Palladium is one of the platinum group of metals and comes just above it it the Periodic Table. It’s very similar visually but is much less dense and much less expensive. It’s been used in jewellery for centuries and was popular in Victorian times, and it’s experiencing something of a renaissance at the moment. It went something like this: There has been a trend, recently for diamonds set in white metals and so 18ct gold and platinum became popular choices for engagement and eternity rings. Then, having been stable for decades, the price of those metals went bananas in the last few years, and soared out of some people’s price range. The platinum ring that was £600 was suddenly £1,300 and so palladium became a much more attractive option.
At the time of writing, palladium is about half the price of platinum and, being about half as dense, works out to be much cheaper by volume. Other than the fact that it feels lighter, you’ll not tell it apart from platinum and, as of 2009, when the Assay Offices introduced a new palladium hallmark, it’s a bona fide precious metal once again.
Silver has always been much more common than gold and so is a fraction of the price. It’s considered a semi-precious rather than a precious metal but you shouldn’t dismiss it as a material for a special piece of jewellery. Because it is softer than the precious metals it’s not really suitable for claw set engagement rings that will need to withstand a life-time’s wear, but for wedding bands and more substantial pieces it’s a good low-cost alternative. The standards for silver are 925 (parts per thousand), known as ‘Sterling silver’ and 958 or ‘Britannia silver’. Generally it’s 925 that’s used in jewellery as it’s a bit harder and tougher than 958 and so will hold it’s shape and resist wear rather better.
Skin reactions to silver
About two times a year I have someone contact me in the belief that I’ve sold them something other than silver because their skin had gone black….or green (usually just the finger, not the whole of it). Other metals such as copper and brass will do this but, once in a while, sterling silver has the same effect. It’s usually to do with the specific metals that the silver has been alloyed with reacting with that persons specific skin chemistry and it’s usually a ring that causes the problem, where perspiration builds up between the ring and the finger.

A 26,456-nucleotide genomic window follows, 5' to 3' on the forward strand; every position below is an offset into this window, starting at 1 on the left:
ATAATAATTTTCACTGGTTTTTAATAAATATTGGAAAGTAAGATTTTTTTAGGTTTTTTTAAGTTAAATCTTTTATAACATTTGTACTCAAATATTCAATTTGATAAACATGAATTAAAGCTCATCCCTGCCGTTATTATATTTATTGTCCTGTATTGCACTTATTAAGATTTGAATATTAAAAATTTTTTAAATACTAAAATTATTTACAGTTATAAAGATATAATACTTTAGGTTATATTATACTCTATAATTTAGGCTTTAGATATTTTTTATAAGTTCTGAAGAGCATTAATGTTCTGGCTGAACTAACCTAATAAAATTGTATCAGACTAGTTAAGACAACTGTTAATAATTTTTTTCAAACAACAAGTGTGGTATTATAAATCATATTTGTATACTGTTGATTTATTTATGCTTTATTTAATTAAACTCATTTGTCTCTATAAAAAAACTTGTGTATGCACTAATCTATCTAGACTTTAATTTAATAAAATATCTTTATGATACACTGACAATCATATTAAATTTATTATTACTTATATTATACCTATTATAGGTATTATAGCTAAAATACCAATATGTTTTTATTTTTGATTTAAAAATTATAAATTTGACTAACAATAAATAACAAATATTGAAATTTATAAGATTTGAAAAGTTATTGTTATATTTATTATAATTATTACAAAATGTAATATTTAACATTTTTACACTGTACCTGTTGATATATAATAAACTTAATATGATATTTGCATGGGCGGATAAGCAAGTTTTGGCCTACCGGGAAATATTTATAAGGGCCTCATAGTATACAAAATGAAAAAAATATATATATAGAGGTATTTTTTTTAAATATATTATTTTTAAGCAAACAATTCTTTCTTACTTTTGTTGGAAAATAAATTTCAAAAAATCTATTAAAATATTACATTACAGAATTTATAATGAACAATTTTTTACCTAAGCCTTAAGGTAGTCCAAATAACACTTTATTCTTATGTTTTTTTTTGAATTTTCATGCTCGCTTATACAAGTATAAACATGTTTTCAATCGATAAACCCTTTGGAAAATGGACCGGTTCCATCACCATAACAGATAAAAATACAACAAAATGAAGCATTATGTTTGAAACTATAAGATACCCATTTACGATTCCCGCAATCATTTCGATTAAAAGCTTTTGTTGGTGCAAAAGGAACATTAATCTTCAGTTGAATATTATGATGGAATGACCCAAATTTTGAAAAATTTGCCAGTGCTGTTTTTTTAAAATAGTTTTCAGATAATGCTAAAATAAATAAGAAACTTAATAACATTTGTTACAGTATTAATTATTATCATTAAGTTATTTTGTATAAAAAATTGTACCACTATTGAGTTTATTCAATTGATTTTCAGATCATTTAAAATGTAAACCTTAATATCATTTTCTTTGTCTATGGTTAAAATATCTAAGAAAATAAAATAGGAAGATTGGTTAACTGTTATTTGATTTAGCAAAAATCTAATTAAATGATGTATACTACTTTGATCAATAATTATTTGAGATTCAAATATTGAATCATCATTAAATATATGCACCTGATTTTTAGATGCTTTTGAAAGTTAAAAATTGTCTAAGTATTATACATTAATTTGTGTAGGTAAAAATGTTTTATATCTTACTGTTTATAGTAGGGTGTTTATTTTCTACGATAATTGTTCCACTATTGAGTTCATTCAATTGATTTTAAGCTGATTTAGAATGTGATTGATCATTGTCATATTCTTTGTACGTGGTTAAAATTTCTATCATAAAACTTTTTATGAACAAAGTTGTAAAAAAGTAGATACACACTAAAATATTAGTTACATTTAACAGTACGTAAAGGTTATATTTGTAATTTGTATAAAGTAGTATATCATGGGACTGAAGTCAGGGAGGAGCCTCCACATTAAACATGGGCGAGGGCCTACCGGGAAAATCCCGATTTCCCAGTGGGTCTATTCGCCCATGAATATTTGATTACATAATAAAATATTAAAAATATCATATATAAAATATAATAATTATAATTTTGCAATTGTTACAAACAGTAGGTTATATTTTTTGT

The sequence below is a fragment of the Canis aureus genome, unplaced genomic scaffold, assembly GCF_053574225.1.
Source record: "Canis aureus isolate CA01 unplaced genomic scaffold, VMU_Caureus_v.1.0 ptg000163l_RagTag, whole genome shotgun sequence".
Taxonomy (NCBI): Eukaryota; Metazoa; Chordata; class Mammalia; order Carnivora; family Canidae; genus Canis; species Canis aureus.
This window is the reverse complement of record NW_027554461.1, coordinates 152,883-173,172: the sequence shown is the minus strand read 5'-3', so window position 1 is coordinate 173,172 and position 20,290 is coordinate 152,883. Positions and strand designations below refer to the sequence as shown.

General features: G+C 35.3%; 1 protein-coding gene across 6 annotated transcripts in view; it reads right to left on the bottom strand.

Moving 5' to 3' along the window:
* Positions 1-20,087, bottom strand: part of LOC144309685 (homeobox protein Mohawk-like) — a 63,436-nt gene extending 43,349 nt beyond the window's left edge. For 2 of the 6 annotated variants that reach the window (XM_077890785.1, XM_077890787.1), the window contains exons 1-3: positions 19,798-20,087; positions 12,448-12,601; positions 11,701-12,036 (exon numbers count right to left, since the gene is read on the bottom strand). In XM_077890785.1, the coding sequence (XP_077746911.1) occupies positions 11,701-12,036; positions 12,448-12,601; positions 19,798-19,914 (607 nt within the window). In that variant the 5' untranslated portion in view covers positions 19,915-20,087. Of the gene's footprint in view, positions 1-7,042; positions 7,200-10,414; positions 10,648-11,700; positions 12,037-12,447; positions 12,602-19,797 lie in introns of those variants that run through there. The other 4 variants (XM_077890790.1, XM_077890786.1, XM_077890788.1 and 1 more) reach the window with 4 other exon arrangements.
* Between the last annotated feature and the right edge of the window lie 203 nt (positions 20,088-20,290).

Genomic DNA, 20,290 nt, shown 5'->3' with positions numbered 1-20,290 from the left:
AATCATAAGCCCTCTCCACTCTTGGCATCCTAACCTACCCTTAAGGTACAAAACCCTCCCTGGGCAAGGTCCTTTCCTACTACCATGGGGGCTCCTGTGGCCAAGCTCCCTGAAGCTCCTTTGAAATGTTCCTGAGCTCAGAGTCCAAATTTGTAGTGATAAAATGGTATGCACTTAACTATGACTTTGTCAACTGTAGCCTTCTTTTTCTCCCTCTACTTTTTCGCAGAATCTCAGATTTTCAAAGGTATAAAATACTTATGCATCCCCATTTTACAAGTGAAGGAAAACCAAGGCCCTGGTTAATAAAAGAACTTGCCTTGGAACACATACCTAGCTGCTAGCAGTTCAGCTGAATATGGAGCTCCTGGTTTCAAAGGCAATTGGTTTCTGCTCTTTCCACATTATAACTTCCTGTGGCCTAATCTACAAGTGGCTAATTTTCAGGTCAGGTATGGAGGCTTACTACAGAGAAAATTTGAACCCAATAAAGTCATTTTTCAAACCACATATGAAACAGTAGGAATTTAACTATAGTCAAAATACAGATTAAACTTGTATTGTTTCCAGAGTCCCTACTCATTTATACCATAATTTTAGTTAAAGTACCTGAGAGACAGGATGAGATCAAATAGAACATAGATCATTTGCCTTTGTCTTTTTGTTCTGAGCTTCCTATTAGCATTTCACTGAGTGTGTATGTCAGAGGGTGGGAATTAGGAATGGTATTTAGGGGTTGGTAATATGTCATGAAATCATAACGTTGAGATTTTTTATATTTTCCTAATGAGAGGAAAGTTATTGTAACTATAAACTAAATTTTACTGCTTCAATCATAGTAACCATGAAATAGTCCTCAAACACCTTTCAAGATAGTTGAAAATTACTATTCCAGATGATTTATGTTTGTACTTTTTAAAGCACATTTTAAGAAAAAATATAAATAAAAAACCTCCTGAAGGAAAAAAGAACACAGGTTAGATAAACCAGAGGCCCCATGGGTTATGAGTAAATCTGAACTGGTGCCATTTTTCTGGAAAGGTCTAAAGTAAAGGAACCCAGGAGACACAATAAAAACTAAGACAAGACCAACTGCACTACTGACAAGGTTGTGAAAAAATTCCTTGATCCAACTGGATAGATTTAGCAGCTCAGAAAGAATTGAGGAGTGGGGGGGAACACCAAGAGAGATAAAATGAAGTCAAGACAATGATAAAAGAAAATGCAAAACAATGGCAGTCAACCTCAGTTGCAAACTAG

Because there are 75 parts per thousand to play with in 925 silver, different bullion manufacturers use different metals to provide various qualities for the resultant metal. Mostly it’s copper but, especially when metal is being cast and it needs to flow and cool at the appropriate rate, there are traces of other metals in there as well.
It’s generally one of these other metals that is causing the problem. This is why some people find that one 925 silver ring is fine but another one gives them a problem. When this arises I generally try to remake the piece from a different metal so, if the original piece was cast, then I’ll fabricate a new one from sheet and wire which are processed in a different way. If this doesn’t work then we can rhodium plate the piece where it touches the skin. This will eventually need to be repeated but it generally solves the problem for a number of years. Recently, though, a new alloy has become available and this offers an excellent alternative solution.
Argentium is the brain-child of Peter Jones, a metallurgist working at Middlesex University. He discovered that the addition of germanium imparted many beneficial properties to silver alloys. Many years have gone into the development of this new alloy and it is now being made available to the jewellery manufacturing community and an excellent alternative to Standard or ‘Sterling’ silver.
The main benefits for the wearer are the increased hardness and whiteness and also its anti-tarnish and hypo allergenic properties. This makes it the perfect solution for the perineal ‘black-finger problem’ outlined above but also means that silver jewellery will now stay bright without needing to be polished repeatedly.
Argentium alloys are produced in 935 or 960 parts per thousand, making them purer than Standard 925 silver. This, coupled with the extra costs involved in producing the alloys, makes them more expensive but the advantages more than outweigh the small extra cost.
If you are interested in having a piece in my range made for you in Argentium rather than Standard silver then please contact me to arrange this.